Though more of a Fellini skeptic than not myself, I can’t go along with the common opinion that Fellini’s early neorealist-inflected works, culminating in La Strada, are his best, and that the later, increasingly surreal cinema of the gaudy and fantastical represented by 8½ is self-indulgently trivial by comparison.
To “rip open the inconsolable secret,” to awaken the spiritual hunger for something beyond the materialistic scope of our fragmented, desacrilized modern existence, was the burden of Andrei Tarkovsky, cinematic poet laureate of the Russian soul.
A loosely structured coming-of-age story, Kiki’s Delivery Service features one of Miyazaki’s most personable protagonists, a delightful cast of supporting characters, and a rambling, episodic storyline full of charming incident and irresistible imagery.
The notion of art as a "religious experience" is sometimes bandied about too freely. Tarkovsky is one of a handful of filmmakers for whom this ideal was no cheap or desanctified metaphor, but literal truth.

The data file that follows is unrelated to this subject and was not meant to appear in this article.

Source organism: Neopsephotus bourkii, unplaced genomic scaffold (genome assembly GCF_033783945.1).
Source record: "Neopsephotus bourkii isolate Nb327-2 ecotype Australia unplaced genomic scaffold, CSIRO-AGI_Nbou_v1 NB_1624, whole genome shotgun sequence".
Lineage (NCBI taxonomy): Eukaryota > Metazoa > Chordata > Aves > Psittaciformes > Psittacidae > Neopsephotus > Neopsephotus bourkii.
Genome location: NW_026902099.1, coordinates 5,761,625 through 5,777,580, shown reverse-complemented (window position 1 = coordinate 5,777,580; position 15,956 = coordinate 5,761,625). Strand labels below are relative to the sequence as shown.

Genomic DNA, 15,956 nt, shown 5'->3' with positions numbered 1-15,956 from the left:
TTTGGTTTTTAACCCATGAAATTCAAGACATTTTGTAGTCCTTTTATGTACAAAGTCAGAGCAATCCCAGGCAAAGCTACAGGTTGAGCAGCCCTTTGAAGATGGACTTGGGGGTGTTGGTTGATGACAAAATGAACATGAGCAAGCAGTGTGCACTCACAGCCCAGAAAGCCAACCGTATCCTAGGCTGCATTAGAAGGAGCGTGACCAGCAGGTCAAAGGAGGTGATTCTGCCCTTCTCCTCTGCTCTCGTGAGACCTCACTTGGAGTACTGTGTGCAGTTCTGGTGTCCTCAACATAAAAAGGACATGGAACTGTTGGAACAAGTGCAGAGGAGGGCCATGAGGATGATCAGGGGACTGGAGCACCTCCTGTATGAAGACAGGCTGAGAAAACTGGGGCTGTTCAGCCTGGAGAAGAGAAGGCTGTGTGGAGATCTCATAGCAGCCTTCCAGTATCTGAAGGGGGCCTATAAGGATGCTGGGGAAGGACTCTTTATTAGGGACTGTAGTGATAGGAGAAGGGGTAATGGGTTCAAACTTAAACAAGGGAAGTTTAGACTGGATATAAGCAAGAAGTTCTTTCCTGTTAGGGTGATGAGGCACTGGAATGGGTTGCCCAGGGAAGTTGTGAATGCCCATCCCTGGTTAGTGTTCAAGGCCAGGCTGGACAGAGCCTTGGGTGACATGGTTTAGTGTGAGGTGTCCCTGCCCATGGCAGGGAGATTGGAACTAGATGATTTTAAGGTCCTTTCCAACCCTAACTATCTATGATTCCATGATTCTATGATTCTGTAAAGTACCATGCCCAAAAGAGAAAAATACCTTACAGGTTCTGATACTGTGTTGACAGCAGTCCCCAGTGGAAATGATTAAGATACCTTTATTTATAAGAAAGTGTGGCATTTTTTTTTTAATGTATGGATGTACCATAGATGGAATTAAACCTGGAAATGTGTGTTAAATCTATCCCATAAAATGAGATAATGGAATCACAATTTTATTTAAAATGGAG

Alain Cavalier’s stark, austere reflection on the mystery of the little saint of Lisieux’s romance with Jesus is a reverie rather than a meditation, built of fleeting minimalist vignettes, almost snapshots, glimpses of its subject rather than an integral portrait. There is no sense of judgment, of approval or disapproval of its subject’s life, or even, finally, of real understanding. His Thérèse is a riddle, and we must make of her what we can.
The story is pure Hong Kong melodrama, set at the dawn of the Chinese Imperial Era in the third century BC. … Yet there’s nothing even marginally conventional about Hero’s overpowering visual splendor, its effulgent riot of color and texture, its overwhelming spectacle of scale.
One comes, like these Redshirts, as a cultural sightseer to The Leopard, with its palatial grandeur, replete with lavish, painterly images of the bygone glory of the Italian aristocracy: already in their own day semi-mythological figures, as we see in a vignette in which Father Pirrone, tries to explain to the common people the mysterious ways of the nobility: “They live in a world apart, not created by God, but by themselves.”
Critic Dave Kehr of the Chicago Reader calls The Tree of the Wooden Clogs "less an advance over the standard film festival peasant epic than an unusually accomplished rendition of it," and speaks of a "Marxist sentimentalism" inherent in its subject matter and approach. This seems to me misleading. Olmi’s film may be best thought of, not as an attempted advance over the typically Marxist neorealist peasant epic, but as a redemption of it.